Gio Rescigno, who demonstrated enough talent in the second half of the Illinois game to be named the starter against Minnesota and beyond, is a redshirt sophomore who, even at the beginning of camp, was buried in the QB depth chart at Rutgers. Earlier this week, our own Griffin Whitmer wrote a good piece on Gio’s performance against the Minnesota Golden Gophers. I thought it would be a good idea to go back and remind everyone how it is that our newest starting quarterback came to be here on the banks of the ol’ Raritan.
Gio was a late addition to the 2014 recruiting class. For those of you with short memories, or don’t live this stuff the way I do, the 2014 recruiting class was one of great upheaval. Going from one of the best classes ever recruited, there were mass defections, and last-minute additions to the class coming in that year. Almost half, 12 to be exact, decommitted in that fall and winter as fans despaired watching high-rated recruits spurn Rutgers for other programs. The decommits continued almost up to National Signing Day, with (now) Penn State’s Saquon Barkley being the final nail in the decommit coffin of that year. Most cited “instability in the coaching staff.” That translates to “they don’t have an offensive coordinator yet!” This was just prior to Ralph Friedgen signing on as the offensive coordinator for the 2014 season. If you want to see a slide show on the Rutgers decommits from 2014 and 2015, that depressing piece of journalism can be seen here.
Among those who left was 4-star QB Tyler Wiegers, who flipped to Iowa in November, 2013. That left Rutgers without a quarterback recruit, which greatly increased the instability in the class. In late January, Giovanni Rescigno committed and signed in early February on National Signing Day (NSD). A lot of people, including Rutgers fans collectively said, “Who?” When he was offered, Gio had no offers from Power 5 schools, and in fact only ended with offers from Toledo and Bowling Green.
When he committed to Rutgers, Gio was a 3-star player from De La Salle High School in Warren, Michigan. His size and strength were definite pluses to his recruitment. In fact, Todderick Hunt from NJ.com had a great assessment of Gio’s strengths just prior to NSD. His high school stats are skewed for a very good reason: Gio didn’t play quarterback until his senior season. He was a backup for starter and former Michigan starting QB Shane Morris through Gio’s junior year. As a result, Gio didn’t start at QB until his senior season. Prior to that, he got on the field as a receiver.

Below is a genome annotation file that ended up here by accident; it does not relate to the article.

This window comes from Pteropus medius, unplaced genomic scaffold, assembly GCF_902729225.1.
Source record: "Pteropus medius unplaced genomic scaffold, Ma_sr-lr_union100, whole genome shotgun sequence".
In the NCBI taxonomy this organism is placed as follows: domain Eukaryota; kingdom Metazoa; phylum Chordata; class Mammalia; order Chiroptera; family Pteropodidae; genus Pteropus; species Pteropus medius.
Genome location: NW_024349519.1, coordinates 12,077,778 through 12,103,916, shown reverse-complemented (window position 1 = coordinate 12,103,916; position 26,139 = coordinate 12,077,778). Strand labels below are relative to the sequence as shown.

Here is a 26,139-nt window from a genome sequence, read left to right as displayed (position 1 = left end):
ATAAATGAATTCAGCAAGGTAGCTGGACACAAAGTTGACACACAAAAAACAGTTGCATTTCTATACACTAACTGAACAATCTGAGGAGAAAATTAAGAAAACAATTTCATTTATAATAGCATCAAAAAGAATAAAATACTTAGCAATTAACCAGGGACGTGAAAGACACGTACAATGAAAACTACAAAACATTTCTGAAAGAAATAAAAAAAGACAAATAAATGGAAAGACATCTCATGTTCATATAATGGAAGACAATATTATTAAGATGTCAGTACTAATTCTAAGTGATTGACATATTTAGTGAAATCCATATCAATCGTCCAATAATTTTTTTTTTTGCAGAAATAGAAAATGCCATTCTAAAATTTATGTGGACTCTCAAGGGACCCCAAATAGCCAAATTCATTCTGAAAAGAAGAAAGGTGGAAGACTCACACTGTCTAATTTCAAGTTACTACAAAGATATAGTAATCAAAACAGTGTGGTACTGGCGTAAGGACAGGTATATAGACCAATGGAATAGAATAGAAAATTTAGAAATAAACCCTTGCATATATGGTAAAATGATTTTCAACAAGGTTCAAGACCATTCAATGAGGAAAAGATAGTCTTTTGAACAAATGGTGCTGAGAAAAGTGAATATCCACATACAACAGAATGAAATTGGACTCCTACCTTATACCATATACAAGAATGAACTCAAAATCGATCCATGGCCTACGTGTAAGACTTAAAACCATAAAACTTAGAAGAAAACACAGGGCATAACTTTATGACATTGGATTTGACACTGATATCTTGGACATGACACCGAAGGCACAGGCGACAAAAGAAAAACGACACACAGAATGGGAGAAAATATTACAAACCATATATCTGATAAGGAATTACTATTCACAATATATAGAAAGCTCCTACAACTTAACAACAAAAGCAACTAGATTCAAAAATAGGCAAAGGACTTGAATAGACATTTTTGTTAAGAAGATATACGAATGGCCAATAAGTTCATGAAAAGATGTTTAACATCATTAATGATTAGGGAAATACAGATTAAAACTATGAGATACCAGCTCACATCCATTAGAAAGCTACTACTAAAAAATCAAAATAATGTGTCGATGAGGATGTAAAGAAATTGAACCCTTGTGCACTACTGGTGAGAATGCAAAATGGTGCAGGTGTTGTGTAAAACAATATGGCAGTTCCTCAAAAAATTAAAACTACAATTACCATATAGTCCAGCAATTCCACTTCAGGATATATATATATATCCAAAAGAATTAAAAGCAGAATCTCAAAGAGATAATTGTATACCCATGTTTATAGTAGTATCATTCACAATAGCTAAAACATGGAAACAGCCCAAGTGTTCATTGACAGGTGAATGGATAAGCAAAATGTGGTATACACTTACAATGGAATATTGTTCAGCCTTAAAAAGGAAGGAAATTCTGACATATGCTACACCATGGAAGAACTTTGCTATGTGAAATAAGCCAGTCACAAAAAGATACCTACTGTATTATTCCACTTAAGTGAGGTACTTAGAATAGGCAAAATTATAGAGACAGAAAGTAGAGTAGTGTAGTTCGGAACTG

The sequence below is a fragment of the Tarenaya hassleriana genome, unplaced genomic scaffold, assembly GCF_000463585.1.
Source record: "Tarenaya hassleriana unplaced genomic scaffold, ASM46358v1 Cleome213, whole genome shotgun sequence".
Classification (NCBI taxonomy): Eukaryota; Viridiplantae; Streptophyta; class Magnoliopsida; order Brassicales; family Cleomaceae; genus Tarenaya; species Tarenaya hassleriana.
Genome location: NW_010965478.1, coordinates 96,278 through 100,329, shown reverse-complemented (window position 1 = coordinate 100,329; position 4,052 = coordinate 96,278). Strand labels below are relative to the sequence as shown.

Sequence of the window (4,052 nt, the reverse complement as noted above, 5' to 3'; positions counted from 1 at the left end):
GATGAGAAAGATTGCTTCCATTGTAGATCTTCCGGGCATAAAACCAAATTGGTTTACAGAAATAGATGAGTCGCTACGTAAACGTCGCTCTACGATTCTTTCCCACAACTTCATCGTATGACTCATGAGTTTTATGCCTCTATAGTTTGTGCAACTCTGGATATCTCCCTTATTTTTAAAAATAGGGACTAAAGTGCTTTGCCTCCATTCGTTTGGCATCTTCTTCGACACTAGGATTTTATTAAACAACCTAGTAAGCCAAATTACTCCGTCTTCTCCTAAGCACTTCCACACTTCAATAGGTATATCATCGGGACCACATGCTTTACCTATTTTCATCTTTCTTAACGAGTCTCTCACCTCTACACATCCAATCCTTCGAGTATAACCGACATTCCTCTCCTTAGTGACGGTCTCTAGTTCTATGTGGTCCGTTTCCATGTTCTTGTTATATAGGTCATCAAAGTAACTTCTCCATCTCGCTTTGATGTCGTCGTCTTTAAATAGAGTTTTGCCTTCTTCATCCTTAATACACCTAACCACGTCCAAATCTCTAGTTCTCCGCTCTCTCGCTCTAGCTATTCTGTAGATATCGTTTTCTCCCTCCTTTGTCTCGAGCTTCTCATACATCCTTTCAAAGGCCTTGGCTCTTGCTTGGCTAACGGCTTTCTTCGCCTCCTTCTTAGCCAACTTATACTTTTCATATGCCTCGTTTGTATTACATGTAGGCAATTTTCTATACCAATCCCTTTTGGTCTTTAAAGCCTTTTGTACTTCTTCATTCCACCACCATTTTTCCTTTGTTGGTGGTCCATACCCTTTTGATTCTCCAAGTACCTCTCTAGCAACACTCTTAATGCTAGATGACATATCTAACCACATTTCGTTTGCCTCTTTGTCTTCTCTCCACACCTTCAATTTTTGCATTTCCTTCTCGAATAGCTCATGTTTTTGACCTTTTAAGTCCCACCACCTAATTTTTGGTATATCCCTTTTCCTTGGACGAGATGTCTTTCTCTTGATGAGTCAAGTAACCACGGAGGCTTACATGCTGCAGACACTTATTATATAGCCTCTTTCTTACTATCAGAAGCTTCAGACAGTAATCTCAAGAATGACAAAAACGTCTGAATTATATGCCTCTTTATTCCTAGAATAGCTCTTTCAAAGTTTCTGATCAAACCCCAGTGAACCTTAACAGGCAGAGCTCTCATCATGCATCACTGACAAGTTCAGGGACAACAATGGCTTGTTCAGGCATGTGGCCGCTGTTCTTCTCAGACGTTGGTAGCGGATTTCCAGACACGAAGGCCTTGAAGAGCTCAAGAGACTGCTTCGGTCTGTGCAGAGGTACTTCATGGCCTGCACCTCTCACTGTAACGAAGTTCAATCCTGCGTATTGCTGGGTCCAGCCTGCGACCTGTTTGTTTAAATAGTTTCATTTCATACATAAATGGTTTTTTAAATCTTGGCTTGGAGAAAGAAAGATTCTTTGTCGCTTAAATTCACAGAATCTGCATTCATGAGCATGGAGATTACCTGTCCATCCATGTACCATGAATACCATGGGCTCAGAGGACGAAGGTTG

Though recruited as a pro-style QB, his time as a receiver definitely shows now that he is a starter in a spread offense. He is able to run with speed and strength, and that is critical for a spread dual-threat quarterback. Interestingly, in the Todderick Hunt article discussed above, I think he made a perfect encapsulated description of the Gio we have seen the past two weeks. Todderick said, “He is a 6-4, 230-pound progression quarterback that throws an accurate ball with touch. He displays the confidence to hang in the pocket against the rush, yet still deliver a well-placed football with eyes down-field. Although creative with his feet, he is a throw-first quarterback with good technique, and a great feel for the game. He also displays the poise and leadership acumen required to run an offense at the FBS level.” Remember, folks, this was written well over 2½ years ago, so I think Mr. Hunt did a pretty damned good job in his description.
Being red-shirted as a freshman, that was a blessing in many ways, as he never saw the field under former head coach Kyle Flood. Like everyone else on the squad, he was forced to learn and entirely new playbook and style of play under Chris Ash, and it looks like it was time well spent. As a redshirt sophomore, he has two more seasons of eligibility available to the team, so assuming he grows into the job, his potential is sky-high. Even last spring, when buried in the depth chart, in a Ryan Dunleavy piece on APP.com, Gio described himself very well: “I think that’s something that I’m good at,” Rescigno said, “I’ve always prided myself as being a good runner. I don’t know why. It’s something that I’ve always liked to do. It’s something that’s natural to me. I don’t even really think about it. I just go out and do it.”
That is what we have seen of Gio so far, he has just gone out and done it. While he is demonstrating the errors of a young and inexperienced QB who is still learning, he is also showing a great arm, and good legs, two things that can not be taught.
Based upon the performance of the past game and a half, Gio looks like he could be the real deal. Every Scarlet Knight fan that reads that previous line is probably thinking, “I sure hope so!”